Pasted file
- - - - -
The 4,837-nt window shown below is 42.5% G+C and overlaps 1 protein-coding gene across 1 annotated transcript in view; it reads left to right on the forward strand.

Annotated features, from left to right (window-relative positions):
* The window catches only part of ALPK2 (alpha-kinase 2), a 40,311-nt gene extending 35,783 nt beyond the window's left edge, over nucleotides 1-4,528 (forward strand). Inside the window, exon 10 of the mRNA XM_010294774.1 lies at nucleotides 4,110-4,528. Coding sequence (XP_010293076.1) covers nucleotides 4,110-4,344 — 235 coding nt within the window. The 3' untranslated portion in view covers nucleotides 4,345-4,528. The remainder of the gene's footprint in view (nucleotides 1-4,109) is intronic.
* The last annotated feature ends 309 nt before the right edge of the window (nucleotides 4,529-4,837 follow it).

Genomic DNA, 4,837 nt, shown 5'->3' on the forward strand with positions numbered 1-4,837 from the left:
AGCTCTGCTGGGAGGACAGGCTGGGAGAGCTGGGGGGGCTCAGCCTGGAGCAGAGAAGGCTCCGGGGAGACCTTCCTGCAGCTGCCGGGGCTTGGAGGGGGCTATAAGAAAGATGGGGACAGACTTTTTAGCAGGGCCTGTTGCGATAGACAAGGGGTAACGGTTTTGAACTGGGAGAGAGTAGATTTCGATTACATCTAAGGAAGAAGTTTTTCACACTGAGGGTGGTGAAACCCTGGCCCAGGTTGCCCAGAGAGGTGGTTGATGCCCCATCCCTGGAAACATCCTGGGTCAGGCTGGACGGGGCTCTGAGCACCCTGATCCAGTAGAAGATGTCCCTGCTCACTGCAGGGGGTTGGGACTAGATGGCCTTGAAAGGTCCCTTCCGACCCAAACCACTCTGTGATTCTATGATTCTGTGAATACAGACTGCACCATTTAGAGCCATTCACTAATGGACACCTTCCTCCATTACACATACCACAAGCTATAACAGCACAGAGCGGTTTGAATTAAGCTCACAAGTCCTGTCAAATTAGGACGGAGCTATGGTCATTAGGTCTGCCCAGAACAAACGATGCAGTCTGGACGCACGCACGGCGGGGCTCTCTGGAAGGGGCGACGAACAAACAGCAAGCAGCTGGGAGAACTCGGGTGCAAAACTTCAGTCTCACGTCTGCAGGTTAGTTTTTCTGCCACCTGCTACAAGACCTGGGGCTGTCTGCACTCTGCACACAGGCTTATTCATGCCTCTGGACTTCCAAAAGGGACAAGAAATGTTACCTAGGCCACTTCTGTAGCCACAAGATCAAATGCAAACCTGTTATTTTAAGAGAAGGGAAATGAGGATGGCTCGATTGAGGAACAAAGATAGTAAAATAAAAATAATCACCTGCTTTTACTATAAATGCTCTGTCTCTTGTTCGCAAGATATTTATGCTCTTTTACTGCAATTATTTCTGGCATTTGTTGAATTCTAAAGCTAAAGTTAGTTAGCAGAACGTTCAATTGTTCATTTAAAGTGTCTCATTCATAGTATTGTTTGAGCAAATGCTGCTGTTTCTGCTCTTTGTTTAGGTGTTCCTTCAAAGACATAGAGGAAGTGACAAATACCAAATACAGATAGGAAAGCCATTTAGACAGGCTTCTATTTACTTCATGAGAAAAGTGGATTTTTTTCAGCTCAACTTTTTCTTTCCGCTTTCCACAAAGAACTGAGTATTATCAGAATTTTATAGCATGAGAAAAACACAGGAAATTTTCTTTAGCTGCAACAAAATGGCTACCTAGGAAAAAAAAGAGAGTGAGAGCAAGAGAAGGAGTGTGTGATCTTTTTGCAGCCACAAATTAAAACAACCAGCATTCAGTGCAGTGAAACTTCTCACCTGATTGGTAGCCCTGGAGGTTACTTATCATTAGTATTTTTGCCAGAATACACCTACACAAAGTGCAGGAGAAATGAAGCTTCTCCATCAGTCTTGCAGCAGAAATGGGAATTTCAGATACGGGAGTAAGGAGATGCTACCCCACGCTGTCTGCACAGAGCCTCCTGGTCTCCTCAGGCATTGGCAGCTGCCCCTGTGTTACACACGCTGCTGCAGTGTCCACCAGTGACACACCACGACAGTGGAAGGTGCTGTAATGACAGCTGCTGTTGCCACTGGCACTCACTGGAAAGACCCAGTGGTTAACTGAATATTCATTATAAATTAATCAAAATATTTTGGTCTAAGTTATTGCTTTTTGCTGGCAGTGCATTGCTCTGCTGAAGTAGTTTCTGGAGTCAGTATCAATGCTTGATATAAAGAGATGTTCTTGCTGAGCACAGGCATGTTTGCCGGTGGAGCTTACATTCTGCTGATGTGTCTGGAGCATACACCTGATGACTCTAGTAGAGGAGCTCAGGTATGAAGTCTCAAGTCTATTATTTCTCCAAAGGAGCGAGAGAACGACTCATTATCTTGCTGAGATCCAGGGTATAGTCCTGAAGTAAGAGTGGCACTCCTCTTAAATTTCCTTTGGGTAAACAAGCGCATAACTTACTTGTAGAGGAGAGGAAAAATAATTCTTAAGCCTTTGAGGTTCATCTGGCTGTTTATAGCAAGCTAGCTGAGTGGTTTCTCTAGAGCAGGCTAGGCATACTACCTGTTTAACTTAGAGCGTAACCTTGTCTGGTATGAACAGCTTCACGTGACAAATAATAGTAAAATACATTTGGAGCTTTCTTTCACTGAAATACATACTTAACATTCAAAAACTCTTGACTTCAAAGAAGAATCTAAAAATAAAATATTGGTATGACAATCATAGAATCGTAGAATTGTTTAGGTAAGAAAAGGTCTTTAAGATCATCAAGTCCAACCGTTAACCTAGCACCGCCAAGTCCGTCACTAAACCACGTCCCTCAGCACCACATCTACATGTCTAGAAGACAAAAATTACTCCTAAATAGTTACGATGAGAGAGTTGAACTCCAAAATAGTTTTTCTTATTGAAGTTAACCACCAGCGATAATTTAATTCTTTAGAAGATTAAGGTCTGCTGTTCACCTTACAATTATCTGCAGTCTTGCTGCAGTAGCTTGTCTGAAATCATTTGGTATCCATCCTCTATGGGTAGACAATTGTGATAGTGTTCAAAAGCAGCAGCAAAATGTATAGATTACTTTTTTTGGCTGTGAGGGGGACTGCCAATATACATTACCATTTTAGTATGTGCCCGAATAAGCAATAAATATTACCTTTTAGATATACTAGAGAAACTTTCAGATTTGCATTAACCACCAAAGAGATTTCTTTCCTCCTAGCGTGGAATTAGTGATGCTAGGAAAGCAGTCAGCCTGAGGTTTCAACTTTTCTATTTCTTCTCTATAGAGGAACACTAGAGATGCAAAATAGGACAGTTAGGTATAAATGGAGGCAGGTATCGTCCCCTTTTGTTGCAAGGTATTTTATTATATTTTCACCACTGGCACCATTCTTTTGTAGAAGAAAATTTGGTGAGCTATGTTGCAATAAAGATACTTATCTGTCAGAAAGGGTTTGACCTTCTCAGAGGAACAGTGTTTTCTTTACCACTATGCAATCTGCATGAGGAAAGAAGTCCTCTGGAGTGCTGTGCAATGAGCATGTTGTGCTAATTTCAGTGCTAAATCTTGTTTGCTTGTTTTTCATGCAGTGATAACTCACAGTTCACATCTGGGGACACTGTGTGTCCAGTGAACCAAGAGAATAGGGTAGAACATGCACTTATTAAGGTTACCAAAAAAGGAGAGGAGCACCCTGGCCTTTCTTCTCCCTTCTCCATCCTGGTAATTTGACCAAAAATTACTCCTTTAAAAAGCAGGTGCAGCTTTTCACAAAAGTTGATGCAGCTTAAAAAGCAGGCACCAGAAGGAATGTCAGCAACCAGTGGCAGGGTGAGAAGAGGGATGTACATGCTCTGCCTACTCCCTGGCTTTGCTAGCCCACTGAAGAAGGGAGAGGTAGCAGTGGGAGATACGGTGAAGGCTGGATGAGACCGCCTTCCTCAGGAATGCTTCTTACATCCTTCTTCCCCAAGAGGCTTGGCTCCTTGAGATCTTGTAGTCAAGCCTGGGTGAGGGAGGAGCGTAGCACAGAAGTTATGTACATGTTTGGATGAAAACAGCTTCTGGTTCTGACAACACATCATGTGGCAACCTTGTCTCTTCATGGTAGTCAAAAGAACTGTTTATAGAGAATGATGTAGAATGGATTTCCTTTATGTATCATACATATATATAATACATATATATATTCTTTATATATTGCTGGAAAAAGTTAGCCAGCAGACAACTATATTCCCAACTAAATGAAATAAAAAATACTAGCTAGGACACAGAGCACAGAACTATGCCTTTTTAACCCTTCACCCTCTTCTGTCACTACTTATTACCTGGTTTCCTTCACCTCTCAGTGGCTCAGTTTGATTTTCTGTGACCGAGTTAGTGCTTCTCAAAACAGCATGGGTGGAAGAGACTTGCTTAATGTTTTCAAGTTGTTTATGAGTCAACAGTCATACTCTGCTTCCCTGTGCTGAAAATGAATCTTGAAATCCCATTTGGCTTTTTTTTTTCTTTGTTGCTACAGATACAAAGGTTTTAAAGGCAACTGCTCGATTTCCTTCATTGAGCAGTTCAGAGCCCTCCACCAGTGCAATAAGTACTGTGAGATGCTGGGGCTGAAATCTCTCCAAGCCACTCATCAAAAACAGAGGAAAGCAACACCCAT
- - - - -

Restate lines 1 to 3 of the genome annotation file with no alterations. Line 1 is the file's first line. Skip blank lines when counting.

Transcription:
The 4,837-nt window shown below is 42.5% G+C and overlaps 1 protein-coding gene across 1 annotated transcript in view; it reads left to right on the forward strand.

Annotated features, from left to right (window-relative positions):
* The window catches only part of ALPK2 (alpha-kinase 2), a 40,311-nt gene extending 35,783 nt beyond the window's left edge, over nucleotides 1-4,528 (forward strand). Inside the window, exon 10 of the mRNA XM_010294774.1 lies at nucleotides 4,110-4,528. Coding sequence (XP_010293076.1) covers nucleotides 4,110-4,344 — 235 coding nt within the window. The 3' untranslated portion in view covers nucleotides 4,345-4,528. The remainder of the gene's footprint in view (nucleotides 1-4,109) is intronic.